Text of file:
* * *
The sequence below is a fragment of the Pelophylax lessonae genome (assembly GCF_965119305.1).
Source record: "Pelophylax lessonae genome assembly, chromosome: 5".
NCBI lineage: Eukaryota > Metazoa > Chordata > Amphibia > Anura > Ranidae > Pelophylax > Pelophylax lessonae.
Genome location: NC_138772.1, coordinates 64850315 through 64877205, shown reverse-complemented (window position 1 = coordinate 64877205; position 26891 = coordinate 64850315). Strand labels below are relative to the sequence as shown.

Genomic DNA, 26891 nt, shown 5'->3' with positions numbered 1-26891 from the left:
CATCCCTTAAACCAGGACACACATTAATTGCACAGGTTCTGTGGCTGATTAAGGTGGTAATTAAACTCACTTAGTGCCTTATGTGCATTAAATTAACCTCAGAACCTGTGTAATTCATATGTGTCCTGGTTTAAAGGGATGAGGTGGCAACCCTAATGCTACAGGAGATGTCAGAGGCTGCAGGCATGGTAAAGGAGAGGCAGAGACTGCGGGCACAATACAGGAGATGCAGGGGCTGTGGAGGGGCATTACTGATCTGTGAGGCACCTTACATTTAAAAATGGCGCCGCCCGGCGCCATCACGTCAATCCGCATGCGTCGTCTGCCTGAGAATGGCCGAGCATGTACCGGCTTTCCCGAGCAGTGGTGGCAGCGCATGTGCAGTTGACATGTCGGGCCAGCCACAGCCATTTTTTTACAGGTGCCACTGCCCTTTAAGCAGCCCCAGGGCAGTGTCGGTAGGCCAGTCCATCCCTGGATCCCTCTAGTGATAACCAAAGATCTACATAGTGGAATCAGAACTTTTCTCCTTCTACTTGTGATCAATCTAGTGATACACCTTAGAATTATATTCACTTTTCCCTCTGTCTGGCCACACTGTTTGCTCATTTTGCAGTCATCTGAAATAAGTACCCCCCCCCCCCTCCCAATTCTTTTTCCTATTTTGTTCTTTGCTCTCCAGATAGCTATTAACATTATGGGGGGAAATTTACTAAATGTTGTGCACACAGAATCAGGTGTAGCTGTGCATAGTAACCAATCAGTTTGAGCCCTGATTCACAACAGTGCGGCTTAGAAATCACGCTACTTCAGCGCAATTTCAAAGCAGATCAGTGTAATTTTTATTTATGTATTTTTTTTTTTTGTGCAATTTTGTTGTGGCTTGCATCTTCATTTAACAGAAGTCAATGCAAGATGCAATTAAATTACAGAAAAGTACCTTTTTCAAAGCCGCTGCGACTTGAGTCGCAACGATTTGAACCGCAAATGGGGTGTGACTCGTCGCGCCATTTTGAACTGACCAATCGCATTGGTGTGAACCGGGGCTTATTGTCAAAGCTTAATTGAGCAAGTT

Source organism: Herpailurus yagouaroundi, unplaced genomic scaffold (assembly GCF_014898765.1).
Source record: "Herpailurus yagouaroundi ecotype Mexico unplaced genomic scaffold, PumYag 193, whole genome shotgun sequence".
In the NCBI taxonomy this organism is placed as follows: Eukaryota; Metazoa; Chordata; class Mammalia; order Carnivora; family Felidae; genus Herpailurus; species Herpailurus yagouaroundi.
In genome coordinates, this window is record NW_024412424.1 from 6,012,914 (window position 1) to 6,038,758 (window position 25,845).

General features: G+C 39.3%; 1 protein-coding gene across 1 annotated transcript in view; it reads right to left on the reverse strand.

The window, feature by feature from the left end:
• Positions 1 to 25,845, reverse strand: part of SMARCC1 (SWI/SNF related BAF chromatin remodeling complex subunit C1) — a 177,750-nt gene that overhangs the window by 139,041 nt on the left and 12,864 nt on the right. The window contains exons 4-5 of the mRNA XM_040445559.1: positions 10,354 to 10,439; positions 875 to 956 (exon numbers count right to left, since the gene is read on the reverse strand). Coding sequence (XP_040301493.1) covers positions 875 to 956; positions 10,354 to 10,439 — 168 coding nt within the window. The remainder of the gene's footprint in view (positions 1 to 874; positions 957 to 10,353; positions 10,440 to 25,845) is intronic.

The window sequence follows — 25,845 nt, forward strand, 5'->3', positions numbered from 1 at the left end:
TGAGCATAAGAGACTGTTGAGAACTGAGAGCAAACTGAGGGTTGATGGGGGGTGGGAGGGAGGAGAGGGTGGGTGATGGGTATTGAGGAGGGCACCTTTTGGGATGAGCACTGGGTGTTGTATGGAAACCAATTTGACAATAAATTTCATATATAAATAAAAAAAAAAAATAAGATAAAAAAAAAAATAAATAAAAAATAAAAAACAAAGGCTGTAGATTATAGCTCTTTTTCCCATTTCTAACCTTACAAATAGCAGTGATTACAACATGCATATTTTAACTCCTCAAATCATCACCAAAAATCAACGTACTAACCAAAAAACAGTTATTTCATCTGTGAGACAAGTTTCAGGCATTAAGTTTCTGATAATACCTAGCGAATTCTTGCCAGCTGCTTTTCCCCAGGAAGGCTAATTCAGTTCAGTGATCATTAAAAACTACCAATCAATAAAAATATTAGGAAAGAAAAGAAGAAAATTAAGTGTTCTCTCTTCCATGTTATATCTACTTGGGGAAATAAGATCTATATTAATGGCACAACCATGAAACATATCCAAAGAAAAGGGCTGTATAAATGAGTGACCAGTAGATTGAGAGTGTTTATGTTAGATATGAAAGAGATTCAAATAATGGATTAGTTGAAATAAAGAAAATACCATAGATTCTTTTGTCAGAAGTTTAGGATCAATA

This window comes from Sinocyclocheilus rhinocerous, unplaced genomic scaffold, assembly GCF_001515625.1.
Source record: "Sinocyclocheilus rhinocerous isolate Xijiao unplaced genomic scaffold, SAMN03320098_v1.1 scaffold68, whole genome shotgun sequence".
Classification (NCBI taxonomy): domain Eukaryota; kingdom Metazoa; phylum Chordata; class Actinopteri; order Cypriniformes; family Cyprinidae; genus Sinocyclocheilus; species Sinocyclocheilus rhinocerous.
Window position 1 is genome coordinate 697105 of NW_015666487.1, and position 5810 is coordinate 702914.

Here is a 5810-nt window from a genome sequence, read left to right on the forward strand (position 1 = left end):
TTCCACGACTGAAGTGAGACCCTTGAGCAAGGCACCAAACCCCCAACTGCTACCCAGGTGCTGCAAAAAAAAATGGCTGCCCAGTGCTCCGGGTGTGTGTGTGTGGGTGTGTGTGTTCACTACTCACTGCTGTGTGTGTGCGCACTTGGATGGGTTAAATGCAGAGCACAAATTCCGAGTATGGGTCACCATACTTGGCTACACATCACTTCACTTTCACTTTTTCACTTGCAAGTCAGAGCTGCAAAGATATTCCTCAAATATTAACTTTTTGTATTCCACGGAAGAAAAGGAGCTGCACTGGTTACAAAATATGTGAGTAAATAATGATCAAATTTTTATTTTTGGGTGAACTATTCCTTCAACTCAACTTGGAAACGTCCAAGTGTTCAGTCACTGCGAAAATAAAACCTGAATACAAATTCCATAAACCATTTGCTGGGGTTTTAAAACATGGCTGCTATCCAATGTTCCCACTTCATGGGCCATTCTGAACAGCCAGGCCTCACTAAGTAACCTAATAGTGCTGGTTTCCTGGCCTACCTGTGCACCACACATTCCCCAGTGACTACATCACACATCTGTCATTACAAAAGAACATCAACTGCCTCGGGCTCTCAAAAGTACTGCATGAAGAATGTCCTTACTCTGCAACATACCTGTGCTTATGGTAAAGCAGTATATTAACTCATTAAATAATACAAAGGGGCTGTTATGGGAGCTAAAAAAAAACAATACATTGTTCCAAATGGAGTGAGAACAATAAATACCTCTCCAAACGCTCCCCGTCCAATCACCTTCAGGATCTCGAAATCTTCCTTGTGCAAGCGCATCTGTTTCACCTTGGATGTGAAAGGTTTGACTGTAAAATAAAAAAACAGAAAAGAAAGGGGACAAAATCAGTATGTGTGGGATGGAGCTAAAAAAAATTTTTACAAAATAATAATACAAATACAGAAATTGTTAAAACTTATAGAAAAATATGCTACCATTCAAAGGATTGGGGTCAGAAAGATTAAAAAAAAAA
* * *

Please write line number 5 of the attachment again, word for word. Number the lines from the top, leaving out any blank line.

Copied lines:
Genomic DNA, 26891 nt, shown 5'->3' with positions numbered 1-26891 from the left: